Course Descriptions

The below course information applies to students enrolled in terms starting after March 22, 2017. All other students should refer to Prior Concord Policies and Courses.

CL500: Fundamentals

The Fundamentals course is designed to give you a glimpse into the law school experience and the tools and systems you will use while at Concord Law School so that you are prepared to begin your studies on the first day of class. While not required and no credit is given, participation is highly encouraged as it will provide foundational knowledge of the law and how to best prepare for your law school journey.

Credit Hours: 0 | Prerequisite: None

CL600: Introduction to Legal Analysis I

This first-year course is designed to introduce you to the study of law and the American Legal System. It teaches you the ability to spot and analyze legal issues in factual situations. The course also introduces you to legal reasoning and legal writing.

Credit Hours: 1 | Prerequisite: None

CL601: Introduction to Legal Analysis II

This course is a continuation of CL600: Introduction of Legal Analysis I. This first-year course is designed to introduce you to the study of law and the American Legal System. It teaches you the ability to spot and analyze legal issues in factual situations. The course also introduces you to legal reasoning and legal writing.

Credit Hours: 1 | Prerequisite: CL600

CL610: Contracts I

This course examines the legal theories and principles relating to parties and agreements and their resultant obligations or benefits. Covered topics include: formation, conditions, and remedies of contracts; bargained-for consideration; third-party contracts (including assignments and delegations); statute of frauds; parole evidence; impossibility of performance; and frustration of purpose.

Credit Hours: 4 | Prerequisite: None

CL611: Contracts II

This course is a continuation of CL610: Contracts I. This course examines the legal theories and principles relating to parties and agreements and their resultant obligations or benefits. Covered topics include: formation, conditions, and remedies of contracts; bargained-for consideration; third-party contracts (including assignments and delegations); statute of frauds; parole evidence; impossibility of performance; and frustration of purpose.

Credit Hours: 4 | Prerequisite: CL610

CL620: Torts I

This course explores the study of civil liability relating to intentional acts and violation of duties imposed by law. In addition, legal wrongs committed by a private person upon the person or property of another independent of a contractual relationship are covered in detail in this course. Topics include intentional torts, negligence, strict liability, product liability, nuisance, defamation, invasion of privacy, and misrepresentation.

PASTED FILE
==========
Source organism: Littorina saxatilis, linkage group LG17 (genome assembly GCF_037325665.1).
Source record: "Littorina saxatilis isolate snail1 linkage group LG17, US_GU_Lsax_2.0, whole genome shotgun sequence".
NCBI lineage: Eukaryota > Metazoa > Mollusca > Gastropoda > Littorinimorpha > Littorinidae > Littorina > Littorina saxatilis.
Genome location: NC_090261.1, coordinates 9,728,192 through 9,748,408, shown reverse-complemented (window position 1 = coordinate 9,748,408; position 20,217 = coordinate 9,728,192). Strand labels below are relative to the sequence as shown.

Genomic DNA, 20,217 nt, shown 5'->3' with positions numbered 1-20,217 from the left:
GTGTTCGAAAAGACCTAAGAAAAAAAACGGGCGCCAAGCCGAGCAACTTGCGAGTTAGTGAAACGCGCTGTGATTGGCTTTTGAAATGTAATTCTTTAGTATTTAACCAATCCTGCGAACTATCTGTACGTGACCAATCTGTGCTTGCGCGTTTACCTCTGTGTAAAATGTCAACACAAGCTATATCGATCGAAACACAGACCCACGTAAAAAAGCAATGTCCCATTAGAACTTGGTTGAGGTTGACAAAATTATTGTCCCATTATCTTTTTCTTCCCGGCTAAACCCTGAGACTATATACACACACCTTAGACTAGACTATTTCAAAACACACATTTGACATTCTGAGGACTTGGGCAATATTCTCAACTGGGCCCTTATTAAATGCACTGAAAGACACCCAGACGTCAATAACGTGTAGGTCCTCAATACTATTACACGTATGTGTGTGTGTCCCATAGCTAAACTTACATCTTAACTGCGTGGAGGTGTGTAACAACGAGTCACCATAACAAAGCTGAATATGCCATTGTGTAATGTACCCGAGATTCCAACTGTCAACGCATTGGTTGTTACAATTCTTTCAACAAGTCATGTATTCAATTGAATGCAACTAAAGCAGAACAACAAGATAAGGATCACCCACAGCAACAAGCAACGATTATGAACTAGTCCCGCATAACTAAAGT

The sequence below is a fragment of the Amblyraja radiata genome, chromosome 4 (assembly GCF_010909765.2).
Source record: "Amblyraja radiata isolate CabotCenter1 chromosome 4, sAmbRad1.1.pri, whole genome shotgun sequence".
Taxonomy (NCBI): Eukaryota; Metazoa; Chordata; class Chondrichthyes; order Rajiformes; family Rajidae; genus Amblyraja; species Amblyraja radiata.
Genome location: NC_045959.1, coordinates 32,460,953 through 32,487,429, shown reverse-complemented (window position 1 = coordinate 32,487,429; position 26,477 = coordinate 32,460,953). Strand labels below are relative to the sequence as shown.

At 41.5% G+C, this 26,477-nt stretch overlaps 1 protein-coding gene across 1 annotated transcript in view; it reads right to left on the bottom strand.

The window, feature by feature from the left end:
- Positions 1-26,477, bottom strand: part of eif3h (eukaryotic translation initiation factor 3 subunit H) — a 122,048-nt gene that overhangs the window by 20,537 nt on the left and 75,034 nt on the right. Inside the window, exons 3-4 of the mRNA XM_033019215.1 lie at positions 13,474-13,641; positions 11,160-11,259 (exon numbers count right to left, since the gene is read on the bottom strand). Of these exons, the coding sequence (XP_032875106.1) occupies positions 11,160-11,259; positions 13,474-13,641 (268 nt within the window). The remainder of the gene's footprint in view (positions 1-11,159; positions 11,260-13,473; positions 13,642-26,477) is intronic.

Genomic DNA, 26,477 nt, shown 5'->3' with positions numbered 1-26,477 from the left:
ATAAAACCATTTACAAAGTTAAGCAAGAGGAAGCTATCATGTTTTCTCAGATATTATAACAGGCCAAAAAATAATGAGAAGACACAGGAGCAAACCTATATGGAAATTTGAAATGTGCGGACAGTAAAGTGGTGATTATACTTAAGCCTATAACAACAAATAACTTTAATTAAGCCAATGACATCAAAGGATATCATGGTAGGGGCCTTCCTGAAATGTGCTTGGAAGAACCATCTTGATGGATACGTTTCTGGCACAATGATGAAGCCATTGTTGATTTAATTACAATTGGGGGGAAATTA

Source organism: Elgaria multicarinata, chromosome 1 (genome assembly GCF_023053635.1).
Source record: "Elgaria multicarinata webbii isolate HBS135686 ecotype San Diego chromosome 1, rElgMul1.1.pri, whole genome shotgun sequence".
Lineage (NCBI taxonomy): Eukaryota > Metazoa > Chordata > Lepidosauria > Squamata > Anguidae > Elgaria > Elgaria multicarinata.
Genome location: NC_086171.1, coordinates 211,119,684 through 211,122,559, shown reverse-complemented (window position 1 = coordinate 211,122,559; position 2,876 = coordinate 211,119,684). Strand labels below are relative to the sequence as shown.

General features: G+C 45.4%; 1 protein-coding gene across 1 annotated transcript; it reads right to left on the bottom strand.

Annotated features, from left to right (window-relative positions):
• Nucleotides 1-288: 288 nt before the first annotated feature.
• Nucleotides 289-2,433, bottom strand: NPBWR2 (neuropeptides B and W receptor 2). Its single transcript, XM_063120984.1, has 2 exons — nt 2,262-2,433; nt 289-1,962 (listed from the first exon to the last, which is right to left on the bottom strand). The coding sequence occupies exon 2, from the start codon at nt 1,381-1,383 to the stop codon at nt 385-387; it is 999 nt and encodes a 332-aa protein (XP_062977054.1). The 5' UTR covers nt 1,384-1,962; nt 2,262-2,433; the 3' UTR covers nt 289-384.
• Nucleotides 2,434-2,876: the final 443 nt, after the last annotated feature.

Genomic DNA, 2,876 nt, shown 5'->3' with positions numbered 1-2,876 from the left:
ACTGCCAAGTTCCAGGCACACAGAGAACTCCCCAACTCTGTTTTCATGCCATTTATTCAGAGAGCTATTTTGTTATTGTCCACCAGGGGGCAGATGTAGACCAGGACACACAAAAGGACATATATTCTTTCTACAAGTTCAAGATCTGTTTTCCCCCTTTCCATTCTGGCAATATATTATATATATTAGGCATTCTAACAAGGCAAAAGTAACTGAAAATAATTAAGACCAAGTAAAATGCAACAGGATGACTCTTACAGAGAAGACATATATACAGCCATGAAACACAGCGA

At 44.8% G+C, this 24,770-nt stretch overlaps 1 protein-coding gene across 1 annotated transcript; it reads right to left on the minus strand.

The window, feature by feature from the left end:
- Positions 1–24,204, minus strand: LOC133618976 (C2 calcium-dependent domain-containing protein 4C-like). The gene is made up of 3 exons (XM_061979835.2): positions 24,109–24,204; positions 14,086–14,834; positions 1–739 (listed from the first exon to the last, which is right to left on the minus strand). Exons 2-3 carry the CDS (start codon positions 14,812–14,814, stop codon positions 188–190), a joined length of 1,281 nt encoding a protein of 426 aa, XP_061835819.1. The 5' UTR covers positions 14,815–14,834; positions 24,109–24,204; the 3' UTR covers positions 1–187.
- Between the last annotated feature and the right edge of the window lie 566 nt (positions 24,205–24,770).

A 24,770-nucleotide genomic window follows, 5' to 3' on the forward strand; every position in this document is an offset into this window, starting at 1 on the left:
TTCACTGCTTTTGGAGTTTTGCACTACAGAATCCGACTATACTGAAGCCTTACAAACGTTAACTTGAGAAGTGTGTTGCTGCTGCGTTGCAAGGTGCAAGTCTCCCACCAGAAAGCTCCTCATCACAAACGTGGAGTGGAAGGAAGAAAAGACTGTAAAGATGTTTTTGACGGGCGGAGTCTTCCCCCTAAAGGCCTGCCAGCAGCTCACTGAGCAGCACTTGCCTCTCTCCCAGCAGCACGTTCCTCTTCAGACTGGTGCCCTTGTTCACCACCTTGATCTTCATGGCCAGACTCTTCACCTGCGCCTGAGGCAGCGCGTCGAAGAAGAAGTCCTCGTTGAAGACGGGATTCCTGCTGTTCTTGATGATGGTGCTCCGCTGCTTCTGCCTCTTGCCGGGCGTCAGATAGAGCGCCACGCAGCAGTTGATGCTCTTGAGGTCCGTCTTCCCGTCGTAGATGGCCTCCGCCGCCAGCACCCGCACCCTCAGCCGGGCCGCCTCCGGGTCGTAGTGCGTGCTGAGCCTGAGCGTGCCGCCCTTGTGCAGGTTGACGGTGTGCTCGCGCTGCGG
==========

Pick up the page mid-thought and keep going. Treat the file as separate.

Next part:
Credit Hours: 4 | Prerequisite: None

CL621: Torts II

This course is a continuation of CL620: Torts I. This course explores the study of civil liability relating to intentional acts and violation of duties imposed by law. In addition, legal wrongs committed by a private person upon the person or property of another independent of a contractual relationship are covered in detail in this course. Topics include intentional torts, negligence, strict liability, product liability, nuisance, defamation, invasion of privacy, and misrepresentation.

Credit Hours: 4 | Prerequisite: CL620

CL630: Criminal Law I

This course examines the state's ability to punish individuals for wrongs committed. Homicide, theft (including robbery and burglary), assault, rape, kidnapping, and arson as well as attempts, conspiracies, and solicitation are covered in depth. The state of mind required to commit a crime, including justifications and excuses, is thoroughly covered.

Credit Hours: 3 | Prerequisite: None

CL631: Criminal Law II

This course is a continuation of CL630: Criminal Law I. This course examines the state's ability to punish individuals for wrongs committed. Homicide, theft (including robbery and burglary), assault, rape, kidnapping, and arson as well as attempts, conspiracies, and solicitation are covered in depth. The state of mind required to commit a crime, including justifications and excuses, is thoroughly covered.

Credit Hours: 3 | Prerequisite: CL630

CL650: Constitutional Law I

This course examines the organization and framework of the federal government, the distribution of political and governmental authorities and functions, and the fundamental principles that regulate the relationship between the government and its citizens. Specific topics include the source of judicial review, the powers of legislative and executive branches, the authority reserved for the states, due process, equal protection, and First Amendment freedoms.

Credit Hours: 3 | Prerequisite: None

CL651: Constitutional Law II